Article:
CYBEREYE—Commentary

A cautionary tweet

Twitter incident shows the risks of using personal accounts for work

Firewalls can be powerful security tools, and I’m not talking just about the kind you install on your network or your PC. Firewalls can also be useful in keeping your personal and professional lives separate as well.

The networking site Twitter confirmed earlier this month that some of its users’ accounts -- some of them reportedly belonging to high-profile people and organizations, including the Barack Obama campaign -- had been compromised and used in phishing attacks. If you are one of Obama’s or Britney’s friends, you might have gotten a Twitter telling you to check out a Web site that in reality was a phishing site.

The significant point here is not that Twitter can't be trusted — whoever said it could be? — but that a breach in a social networking site can easily spill over into professional accounts and become a real security risk. This happens, at least in part, because people increasingly are using social networking sites as business tools for keeping in touch and sharing information.

Like instant messaging and wireless access, these technologies were developed for personal convenience and amusement, but they have been rapidly adopted as business tools before appropriate policies and safeguards could be put in place. Another problem is that log-in credentials frequently are reused, so that a breach in one of your accounts can pose a risk to others.

The proliferation of user names, passwords and other credentials required to function online creates a powerful temptation to reuse them. Given the difficulty of remembering handfuls of secure, complex passwords and the warnings we regularly receive never to write our passwords down, the reuse of passwords is likely to remain a problem for the foreseeable future.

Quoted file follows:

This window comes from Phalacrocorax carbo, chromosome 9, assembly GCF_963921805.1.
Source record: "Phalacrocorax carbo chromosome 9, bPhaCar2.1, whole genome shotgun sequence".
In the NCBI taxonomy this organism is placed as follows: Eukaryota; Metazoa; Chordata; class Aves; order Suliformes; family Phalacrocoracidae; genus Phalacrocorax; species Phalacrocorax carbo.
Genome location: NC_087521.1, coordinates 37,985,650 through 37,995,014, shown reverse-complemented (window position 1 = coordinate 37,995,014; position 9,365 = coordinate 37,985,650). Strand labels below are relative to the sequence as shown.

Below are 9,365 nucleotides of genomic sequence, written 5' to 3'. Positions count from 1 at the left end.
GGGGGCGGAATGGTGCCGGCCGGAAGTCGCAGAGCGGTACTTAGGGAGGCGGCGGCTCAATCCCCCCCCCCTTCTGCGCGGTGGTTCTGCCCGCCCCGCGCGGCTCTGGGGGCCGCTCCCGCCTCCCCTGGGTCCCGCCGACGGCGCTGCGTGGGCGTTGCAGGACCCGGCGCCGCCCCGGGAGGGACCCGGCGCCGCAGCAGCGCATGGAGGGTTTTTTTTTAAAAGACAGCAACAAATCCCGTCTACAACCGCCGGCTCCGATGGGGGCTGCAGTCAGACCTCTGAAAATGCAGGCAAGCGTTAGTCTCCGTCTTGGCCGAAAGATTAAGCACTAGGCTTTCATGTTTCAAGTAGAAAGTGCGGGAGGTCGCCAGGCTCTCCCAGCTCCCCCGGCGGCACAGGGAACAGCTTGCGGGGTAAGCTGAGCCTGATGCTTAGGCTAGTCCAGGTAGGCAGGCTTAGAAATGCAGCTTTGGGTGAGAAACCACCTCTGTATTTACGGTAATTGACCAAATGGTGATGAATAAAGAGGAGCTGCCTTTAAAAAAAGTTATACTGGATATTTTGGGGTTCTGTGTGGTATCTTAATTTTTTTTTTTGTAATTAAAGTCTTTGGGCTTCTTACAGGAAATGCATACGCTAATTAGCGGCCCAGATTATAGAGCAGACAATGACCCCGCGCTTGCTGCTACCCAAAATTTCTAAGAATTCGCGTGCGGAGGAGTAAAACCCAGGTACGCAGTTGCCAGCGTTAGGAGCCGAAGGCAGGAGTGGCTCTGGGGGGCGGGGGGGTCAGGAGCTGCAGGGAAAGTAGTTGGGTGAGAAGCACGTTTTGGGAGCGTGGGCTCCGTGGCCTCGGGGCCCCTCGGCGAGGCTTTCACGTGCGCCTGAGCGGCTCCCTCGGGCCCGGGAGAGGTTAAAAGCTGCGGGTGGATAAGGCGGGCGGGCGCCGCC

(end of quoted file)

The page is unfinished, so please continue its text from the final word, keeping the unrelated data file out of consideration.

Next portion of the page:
The least we can do to mitigate the risk is keep the user names and passwords in business accounts separate from those in personal accounts. Then, we need to resist the temptation to use a personal account for business. This type of personal firewall can help reduce the chance that your work will be compromised if a supposed friend sends you a spurious link and you are incautious enough to click on.

And while you’re at it, remember to practice safe computing. The same kinds of safeguards should be used in both the real and cyber worlds. We know that being too “friendly” in real life can result in unwanted infections, so use the same caution in your online social networking to avoid infections. Some of the best advice that I have seen on this subject came in the wake of the Twitter breaches from Mary Landesman, a Web security expert from ScanSafe.

“Stop the virtual popularity contest,” Landesman wrote. “There’s a real trend among members of social networking sites to friend as many folks as possible, even if they don’t actually know them. Promiscuous friending provides ripe opportunities for would-be attackers to spread worms and other viruses.”

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